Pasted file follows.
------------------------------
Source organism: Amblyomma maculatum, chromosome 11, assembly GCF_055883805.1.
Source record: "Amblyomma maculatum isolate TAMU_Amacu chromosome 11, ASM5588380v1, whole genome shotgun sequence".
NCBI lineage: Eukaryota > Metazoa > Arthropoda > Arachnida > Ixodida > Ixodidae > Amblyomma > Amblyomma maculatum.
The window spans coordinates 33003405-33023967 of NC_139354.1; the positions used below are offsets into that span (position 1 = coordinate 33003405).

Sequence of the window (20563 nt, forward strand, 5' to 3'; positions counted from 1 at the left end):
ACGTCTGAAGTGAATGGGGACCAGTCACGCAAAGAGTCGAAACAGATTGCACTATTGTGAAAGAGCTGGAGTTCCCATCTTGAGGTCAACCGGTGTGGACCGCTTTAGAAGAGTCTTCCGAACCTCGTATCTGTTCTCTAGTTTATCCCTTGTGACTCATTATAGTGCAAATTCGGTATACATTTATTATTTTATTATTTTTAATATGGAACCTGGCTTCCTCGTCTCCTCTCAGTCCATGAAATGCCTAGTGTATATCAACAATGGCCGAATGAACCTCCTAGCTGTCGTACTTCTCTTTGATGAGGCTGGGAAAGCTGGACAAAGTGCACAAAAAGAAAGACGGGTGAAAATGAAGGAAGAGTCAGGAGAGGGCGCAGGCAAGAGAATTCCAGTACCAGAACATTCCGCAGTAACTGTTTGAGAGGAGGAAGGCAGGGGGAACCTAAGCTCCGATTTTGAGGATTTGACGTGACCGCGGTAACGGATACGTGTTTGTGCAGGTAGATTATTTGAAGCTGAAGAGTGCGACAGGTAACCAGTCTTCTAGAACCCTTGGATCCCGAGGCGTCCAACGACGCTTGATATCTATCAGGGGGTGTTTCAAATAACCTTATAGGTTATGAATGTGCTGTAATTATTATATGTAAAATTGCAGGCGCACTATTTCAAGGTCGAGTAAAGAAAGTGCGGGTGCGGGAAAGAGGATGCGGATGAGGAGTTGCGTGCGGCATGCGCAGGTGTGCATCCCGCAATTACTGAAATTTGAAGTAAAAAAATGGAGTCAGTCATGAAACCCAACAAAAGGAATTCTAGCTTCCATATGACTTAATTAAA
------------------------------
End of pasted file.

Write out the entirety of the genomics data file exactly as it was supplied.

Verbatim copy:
Source organism: Amblyomma maculatum, chromosome 11, assembly GCF_055883805.1.
Source record: "Amblyomma maculatum isolate TAMU_Amacu chromosome 11, ASM5588380v1, whole genome shotgun sequence".
NCBI lineage: Eukaryota > Metazoa > Arthropoda > Arachnida > Ixodida > Ixodidae > Amblyomma > Amblyomma maculatum.
The window spans coordinates 33003405-33023967 of NC_139354.1; the positions used below are offsets into that span (position 1 = coordinate 33003405).

Sequence of the window (20563 nt, forward strand, 5' to 3'; positions counted from 1 at the left end):
ACGTCTGAAGTGAATGGGGACCAGTCACGCAAAGAGTCGAAACAGATTGCACTATTGTGAAAGAGCTGGAGTTCCCATCTTGAGGTCAACCGGTGTGGACCGCTTTAGAAGAGTCTTCCGAACCTCGTATCTGTTCTCTAGTTTATCCCTTGTGACTCATTATAGTGCAAATTCGGTATACATTTATTATTTTATTATTTTTAATATGGAACCTGGCTTCCTCGTCTCCTCTCAGTCCATGAAATGCCTAGTGTATATCAACAATGGCCGAATGAACCTCCTAGCTGTCGTACTTCTCTTTGATGAGGCTGGGAAAGCTGGACAAAGTGCACAAAAAGAAAGACGGGTGAAAATGAAGGAAGAGTCAGGAGAGGGCGCAGGCAAGAGAATTCCAGTACCAGAACATTCCGCAGTAACTGTTTGAGAGGAGGAAGGCAGGGGGAACCTAAGCTCCGATTTTGAGGATTTGACGTGACCGCGGTAACGGATACGTGTTTGTGCAGGTAGATTATTTGAAGCTGAAGAGTGCGACAGGTAACCAGTCTTCTAGAACCCTTGGATCCCGAGGCGTCCAACGACGCTTGATATCTATCAGGGGGTGTTTCAAATAACCTTATAGGTTATGAATGTGCTGTAATTATTATATGTAAAATTGCAGGCGCACTATTTCAAGGTCGAGTAAAGAAAGTGCGGGTGCGGGAAAGAGGATGCGGATGAGGAGTTGCGTGCGGCATGCGCAGGTGTGCATCCCGCAATTACTGAAATTTGAAGTAAAAAAATGGAGTCAGTCATGAAACCCAACAAAAGGAATTCTAGCTTCCATATGACTTAATTAAA